The National Transportation Safety Board issued Monday the preliminary report for its ongoing investigation of the fatal, April 17, 2021, crash of a 2019 Tesla Model S near Spring, Texas.
Human Driver in Crash
Footage from the owner’s home security cameras show the owner entering the driver’s seat and the passenger entering the front passenger seat. The video also shows the car slowly entering the roadway and then accelerating down the road away from the camera and out of sight. Based on examination of the accident scene investigators have determined the car traveled about 550 feet before departing the road on a curve, driving over the curb, and hitting a drainage culvert, a raised manhole and a tree.
As a result of the crash and fire, both car occupants were fatally injured.
Written By Brian Wang, Nextbigfuture.com (Brian owns shares of Tesla)
Brian Wang is a Futurist Thought Leader and a popular Science blogger with 1 million readers per month. His blog Nextbigfuture.com is ranked #1 Science News Blog. It covers many disruptive technology and trends including Space, Robotics, Artificial Intelligence, Medicine, Anti-aging Biotechnology, and Nanotechnology.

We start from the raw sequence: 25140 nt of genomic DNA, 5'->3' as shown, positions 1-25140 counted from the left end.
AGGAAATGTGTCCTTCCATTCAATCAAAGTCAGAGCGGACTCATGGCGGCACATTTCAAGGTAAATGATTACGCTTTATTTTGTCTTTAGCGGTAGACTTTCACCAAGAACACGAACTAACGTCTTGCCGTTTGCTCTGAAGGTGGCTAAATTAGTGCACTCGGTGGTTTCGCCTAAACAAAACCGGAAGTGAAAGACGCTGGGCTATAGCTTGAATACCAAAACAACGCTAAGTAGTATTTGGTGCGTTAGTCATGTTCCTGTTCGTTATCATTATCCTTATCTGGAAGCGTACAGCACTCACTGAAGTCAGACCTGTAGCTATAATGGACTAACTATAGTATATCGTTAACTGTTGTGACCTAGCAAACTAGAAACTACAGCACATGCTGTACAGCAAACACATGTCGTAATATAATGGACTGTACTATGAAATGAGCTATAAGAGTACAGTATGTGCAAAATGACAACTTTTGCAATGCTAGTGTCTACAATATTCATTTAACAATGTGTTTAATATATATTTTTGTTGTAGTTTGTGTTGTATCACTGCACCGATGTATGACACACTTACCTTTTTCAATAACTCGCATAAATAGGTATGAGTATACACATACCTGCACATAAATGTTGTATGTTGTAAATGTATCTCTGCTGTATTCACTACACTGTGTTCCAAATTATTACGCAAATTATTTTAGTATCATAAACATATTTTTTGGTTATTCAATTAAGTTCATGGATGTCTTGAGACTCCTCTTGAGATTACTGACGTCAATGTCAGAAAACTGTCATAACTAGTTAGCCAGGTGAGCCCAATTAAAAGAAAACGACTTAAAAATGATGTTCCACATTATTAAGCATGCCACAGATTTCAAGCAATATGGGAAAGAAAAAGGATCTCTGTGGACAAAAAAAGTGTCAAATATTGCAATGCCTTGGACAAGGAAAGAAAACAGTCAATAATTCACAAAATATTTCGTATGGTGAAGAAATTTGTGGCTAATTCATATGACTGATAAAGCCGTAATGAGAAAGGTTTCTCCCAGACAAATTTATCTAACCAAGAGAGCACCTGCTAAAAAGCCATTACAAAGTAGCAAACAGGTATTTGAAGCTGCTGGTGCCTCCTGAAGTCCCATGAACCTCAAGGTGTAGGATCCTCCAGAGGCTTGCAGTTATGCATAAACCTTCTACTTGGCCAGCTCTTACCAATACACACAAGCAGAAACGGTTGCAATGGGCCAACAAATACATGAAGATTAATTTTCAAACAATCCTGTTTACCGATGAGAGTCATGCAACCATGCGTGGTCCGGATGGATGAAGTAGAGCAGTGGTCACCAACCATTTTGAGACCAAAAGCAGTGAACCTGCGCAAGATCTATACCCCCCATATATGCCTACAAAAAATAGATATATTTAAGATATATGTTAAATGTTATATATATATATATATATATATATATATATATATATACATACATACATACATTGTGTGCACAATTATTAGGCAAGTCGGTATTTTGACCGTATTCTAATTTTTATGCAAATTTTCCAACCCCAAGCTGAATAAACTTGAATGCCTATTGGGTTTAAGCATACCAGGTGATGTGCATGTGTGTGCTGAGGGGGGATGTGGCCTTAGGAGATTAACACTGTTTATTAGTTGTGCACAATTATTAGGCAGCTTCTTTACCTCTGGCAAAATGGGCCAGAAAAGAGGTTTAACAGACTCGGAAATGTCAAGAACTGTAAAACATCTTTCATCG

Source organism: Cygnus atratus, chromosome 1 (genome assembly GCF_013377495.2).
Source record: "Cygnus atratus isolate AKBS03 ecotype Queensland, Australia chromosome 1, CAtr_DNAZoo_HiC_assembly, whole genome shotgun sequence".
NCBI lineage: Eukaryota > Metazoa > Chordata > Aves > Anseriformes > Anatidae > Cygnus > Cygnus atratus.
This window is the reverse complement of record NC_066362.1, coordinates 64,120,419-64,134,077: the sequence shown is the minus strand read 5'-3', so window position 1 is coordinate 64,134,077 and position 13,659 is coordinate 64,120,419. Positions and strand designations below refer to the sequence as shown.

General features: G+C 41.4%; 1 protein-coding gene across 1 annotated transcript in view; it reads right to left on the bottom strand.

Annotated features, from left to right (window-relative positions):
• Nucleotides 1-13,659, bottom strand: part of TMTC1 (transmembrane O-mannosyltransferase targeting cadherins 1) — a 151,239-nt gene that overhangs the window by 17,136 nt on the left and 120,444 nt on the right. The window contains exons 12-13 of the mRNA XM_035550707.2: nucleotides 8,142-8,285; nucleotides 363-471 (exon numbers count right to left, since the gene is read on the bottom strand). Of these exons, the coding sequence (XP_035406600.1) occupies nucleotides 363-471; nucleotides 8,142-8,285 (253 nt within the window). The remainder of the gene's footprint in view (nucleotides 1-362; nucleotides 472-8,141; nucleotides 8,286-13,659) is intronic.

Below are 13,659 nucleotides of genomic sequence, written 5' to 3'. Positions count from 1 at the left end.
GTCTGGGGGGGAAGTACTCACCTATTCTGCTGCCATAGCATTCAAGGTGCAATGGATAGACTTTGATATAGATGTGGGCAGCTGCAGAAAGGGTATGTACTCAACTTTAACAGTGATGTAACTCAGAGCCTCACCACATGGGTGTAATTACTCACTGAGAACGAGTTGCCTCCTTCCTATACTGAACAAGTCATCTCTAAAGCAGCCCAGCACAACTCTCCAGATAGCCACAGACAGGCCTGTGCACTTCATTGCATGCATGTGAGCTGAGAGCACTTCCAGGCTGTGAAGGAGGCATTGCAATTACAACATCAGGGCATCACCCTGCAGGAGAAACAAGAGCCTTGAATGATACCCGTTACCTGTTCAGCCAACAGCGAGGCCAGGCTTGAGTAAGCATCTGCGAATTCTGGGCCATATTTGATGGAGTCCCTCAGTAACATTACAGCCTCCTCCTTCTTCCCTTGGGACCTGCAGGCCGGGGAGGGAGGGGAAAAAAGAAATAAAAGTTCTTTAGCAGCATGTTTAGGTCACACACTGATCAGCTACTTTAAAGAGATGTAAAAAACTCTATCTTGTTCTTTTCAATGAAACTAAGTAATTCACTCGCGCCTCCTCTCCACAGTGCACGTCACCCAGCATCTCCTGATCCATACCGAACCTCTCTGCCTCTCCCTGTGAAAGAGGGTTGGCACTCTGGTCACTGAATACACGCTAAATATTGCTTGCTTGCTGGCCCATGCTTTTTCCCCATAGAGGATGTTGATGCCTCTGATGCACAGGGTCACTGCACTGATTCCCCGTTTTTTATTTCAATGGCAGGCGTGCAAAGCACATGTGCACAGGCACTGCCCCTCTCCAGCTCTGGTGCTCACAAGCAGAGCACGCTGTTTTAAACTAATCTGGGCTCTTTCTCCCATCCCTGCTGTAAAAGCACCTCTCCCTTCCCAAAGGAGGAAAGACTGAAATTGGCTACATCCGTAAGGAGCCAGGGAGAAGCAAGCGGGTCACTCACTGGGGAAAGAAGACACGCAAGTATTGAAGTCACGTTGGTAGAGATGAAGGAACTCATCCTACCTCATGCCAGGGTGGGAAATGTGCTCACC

Known for identifying cutting edge technologies, he is currently a Co-Founder of a startup and fundraiser for high potential early-stage companies. He is the Head of Research for Allocations for deep technology investments and an Angel Investor at Space Angels.
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6 thoughts on “NTSB Indicates Human Driver and No Autopilot in Texas Crash”
There were half a million Teslas sold in 2020.
From Car and Driver: "Tesla and government safety data asserts that traditional internal-combustion vehicles experience one fire for every 19 million miles traveled; for Teslas EVs, it's one fire for 205 million miles traveled."
Even better: Do other sorts of vehicle catch fire?
I hope the fire isn't a problem with the battery pack. If it is, nobody will want to buy an ev.
So an excessive speed accident.
With a sufficiently strong crash, I expect all of them will. The question is how easy or how hard it is for any of them to catch fire.
If I complain about Musk getting all the bad press, haterz will call me fanboi.
Instead I ask- "Do other EVs catch fire?"
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